Mark Vogel has published short stories in Cities and Roads, Knight Literary Journal, Whimperbang, SN Review, and Our Stories. Poetry has appeared in Poetry Midwest, English Journal, Cape Rock, Dark Sky, Cold Mountain Review, Broken Bridge Review and other journals. He is currently Professor of English at Appalachian State University in Boone, North Carolina, and directs the Appalachian Writing Project.

Two Poems: “A Final Round” & “Slouching on a Siamese Pipe”

by Colin Dodds

A Final Round

I was led like Socrates to the slaughter.
And they cut my head off quick, without hacking.
They batted it idly against the courtyard wall awhile.

I think my parents set me up.
After the crowd left, they placed my head back onto my neck,
then walked off, burbling with smalltalk.

I stood up, gingerly. I wasn’t dead yet,
but couldn’t reason why. A little dizzy, a little bleary,
I went for a drink, to wait for death to catch on.

My executioners came in, talking cautiously.
And I stayed at the bar, rattled but amused.
Healing was out of the question.

Beyond eavesdropping at last,
I ordered another drink and reveled
in my peculiar, almost-dead blues.

Slouching on a Siamese Pipe

I’ve been waiting this way
As long as I could arrange—
Somewhere between a millionaire
And a man who needs to change.

Every bar is an island,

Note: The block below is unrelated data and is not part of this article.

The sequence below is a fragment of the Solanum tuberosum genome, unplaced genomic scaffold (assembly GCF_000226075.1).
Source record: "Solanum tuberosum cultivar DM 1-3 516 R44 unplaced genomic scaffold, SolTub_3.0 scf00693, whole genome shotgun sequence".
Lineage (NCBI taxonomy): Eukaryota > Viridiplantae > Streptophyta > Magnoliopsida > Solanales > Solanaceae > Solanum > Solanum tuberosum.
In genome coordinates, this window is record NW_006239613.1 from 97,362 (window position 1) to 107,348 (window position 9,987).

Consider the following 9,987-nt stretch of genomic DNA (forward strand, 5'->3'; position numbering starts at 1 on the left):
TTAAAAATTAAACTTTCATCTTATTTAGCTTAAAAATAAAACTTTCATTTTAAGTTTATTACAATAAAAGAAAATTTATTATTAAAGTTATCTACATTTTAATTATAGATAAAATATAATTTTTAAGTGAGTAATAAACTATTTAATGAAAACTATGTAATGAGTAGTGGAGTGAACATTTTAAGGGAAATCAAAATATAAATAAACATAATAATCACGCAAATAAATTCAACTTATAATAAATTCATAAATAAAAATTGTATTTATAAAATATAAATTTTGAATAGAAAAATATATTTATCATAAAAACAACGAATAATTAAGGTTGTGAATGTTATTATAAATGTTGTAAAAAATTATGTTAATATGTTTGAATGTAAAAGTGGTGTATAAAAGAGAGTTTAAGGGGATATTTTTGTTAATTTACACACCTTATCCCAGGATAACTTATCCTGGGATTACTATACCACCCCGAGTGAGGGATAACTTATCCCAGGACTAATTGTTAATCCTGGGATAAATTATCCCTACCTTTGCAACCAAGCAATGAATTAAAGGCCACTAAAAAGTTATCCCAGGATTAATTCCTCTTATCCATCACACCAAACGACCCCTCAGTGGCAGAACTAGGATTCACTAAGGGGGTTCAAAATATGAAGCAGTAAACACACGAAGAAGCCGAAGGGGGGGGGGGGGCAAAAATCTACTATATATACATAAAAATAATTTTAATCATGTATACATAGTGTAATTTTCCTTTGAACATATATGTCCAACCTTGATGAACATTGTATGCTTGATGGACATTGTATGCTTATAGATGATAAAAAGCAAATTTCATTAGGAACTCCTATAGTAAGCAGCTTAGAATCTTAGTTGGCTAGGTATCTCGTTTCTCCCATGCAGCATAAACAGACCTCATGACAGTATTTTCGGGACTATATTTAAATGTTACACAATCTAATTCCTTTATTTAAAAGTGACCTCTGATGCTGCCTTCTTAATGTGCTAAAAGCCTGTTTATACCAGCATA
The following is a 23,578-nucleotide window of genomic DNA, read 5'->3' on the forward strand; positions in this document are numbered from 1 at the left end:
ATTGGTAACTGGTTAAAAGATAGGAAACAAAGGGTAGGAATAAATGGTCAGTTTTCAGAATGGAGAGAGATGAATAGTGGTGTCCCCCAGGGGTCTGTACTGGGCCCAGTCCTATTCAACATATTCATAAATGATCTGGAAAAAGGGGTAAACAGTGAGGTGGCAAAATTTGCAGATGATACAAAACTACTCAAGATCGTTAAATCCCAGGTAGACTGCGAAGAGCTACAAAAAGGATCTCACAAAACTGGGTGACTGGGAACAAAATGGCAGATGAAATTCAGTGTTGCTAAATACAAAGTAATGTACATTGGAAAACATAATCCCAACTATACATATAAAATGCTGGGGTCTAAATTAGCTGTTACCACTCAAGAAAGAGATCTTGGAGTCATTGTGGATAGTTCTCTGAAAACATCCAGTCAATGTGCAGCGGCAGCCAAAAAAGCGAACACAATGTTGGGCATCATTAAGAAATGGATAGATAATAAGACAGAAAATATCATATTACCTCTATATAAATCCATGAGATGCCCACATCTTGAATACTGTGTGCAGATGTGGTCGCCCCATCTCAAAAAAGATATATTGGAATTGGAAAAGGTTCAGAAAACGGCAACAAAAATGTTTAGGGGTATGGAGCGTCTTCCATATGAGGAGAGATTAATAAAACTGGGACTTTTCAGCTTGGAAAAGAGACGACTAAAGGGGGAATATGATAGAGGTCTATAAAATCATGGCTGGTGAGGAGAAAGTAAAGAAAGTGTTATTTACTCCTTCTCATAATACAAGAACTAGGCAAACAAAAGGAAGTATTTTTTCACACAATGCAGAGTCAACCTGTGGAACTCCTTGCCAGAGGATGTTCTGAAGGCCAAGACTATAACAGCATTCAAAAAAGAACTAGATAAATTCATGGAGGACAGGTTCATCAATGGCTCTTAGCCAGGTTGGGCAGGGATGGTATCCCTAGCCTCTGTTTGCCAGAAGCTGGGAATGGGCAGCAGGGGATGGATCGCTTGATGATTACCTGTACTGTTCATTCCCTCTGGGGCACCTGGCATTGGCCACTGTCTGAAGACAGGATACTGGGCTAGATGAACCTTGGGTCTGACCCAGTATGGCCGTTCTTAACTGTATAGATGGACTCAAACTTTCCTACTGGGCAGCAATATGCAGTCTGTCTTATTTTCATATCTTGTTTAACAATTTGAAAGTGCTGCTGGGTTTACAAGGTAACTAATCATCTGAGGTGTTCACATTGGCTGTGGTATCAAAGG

But not one where I can stay.
I make my home, I take my stand
Then daylight throws me away.

I throw myself away, claim it wasn’t my idea.
My self-breaking heart waits until the lights are out
Before uttering its one true plea.

The barstools, the women and the war
Come along for the ride.
Like the contents of a drawer
Yanked open too hard,
We slosh like a frustrated tide.

All the bars are the same.
Their residents meant me harm before I came.

The friendliest ones take the most,
Wielding new vices,
Sealing my fate with a toast.

At the end, slouching on a Siamese pipe,
The air dirty with desperate laughter
I look at my hands and wonder
If the moment was ever ripe,
If it was life that I was really after.

Colin Dodds grew up in Massachusetts and completed his education in New York City. He’s the author of several novels, including WINDFALL and The Last Bad Job, which the late Norman Mailer touted as showing “something that very few writers have; a species of inner talent that owes very little to other people.” Dodds’ screenplay, Refreshment, was named a semi-finalist in the 2010 American Zoetrope Contest. His poetry has appeared in more than a hundred forty publications, and has been nominated for the Pushcart Prize. Colin lives in Brooklyn, New York, with his wife Samantha. You can find more of his work at

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Two Poems: “ageing” & “reborn”

by Dan Jacoby


sometimes at the end of the day
just before giving up on waking
trying to gather thoughts
about the next day
failures, victories
like a preening tom cat
going over old ground
listening for a sound, a chance
to minister some resolution
a figment like gatsby
fresh to the scent
of daises and coke bottle glasses
found in barbwire wastes
I hear the house move
just so in the hard wind
cat hears it too
he hears much more than I
ears still ringing
from a 1960’s firebase shelling
back cramping, flinching
hears my heart racing
sensing an incoming old terror
mind no longer in neutral


where does one catch
the moon taxi for the bayou
you think you know
you have no idea

brother, you don’t know the road
its’ roots go deep
hidden in the kudzu of time
a thin line between genius and delusion

destructive power in blind ambition
when you’re ankle deep in horseshit